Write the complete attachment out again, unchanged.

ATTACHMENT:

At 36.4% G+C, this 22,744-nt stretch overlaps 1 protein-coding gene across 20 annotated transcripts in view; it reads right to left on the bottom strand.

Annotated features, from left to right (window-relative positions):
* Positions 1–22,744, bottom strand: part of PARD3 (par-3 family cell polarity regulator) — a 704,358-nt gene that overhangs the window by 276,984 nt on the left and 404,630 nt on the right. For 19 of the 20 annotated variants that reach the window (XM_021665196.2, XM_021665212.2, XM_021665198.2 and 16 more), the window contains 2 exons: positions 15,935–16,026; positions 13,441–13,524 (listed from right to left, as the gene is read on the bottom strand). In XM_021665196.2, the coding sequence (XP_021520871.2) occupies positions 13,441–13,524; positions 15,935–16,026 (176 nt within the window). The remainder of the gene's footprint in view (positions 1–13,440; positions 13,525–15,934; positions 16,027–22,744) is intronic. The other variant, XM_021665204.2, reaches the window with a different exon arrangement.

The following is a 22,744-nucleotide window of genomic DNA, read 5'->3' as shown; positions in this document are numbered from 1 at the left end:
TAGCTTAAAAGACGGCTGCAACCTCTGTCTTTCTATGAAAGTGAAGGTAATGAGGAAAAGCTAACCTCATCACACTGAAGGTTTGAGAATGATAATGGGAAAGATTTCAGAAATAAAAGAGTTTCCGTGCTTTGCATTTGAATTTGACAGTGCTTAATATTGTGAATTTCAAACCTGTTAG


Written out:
At 36.4% G+C, this 22,744-nt stretch overlaps 1 protein-coding gene across 20 annotated transcripts in view; it reads right to left on the bottom strand.

Annotated features, from left to right (window-relative positions):
* Positions 1–22,744, bottom strand: part of PARD3 (par-3 family cell polarity regulator) — a 704,358-nt gene that overhangs the window by 276,984 nt on the left and 404,630 nt on the right. For 19 of the 20 annotated variants that reach the window (XM_021665196.2, XM_021665212.2, XM_021665198.2 and 16 more), the window contains 2 exons: positions 15,935–16,026; positions 13,441–13,524 (listed from right to left, as the gene is read on the bottom strand). In XM_021665196.2, the coding sequence (XP_021520871.2) occupies positions 13,441–13,524; positions 15,935–16,026 (176 nt within the window). The remainder of the gene's footprint in view (positions 1–13,440; positions 13,525–15,934; positions 16,027–22,744) is intronic. The other variant, XM_021665204.2, reaches the window with a different exon arrangement.

The following is a 22,744-nucleotide window of genomic DNA, read 5'->3' as shown; positions in this document are numbered from 1 at the left end:
TAGCTTAAAAGACGGCTGCAACCTCTGTCTTTCTATGAAAGTGAAGGTAATGAGGAAAAGCTAACCTCATCACACTGAAGGTTTGAGAATGATAATGGGAAAGATTTCAGAAATAAAAGAGTTTCCGTGCTTTGCATTTGAATTTGACAGTGCTTAATATTGTGAATTTCAAACCTGTTAG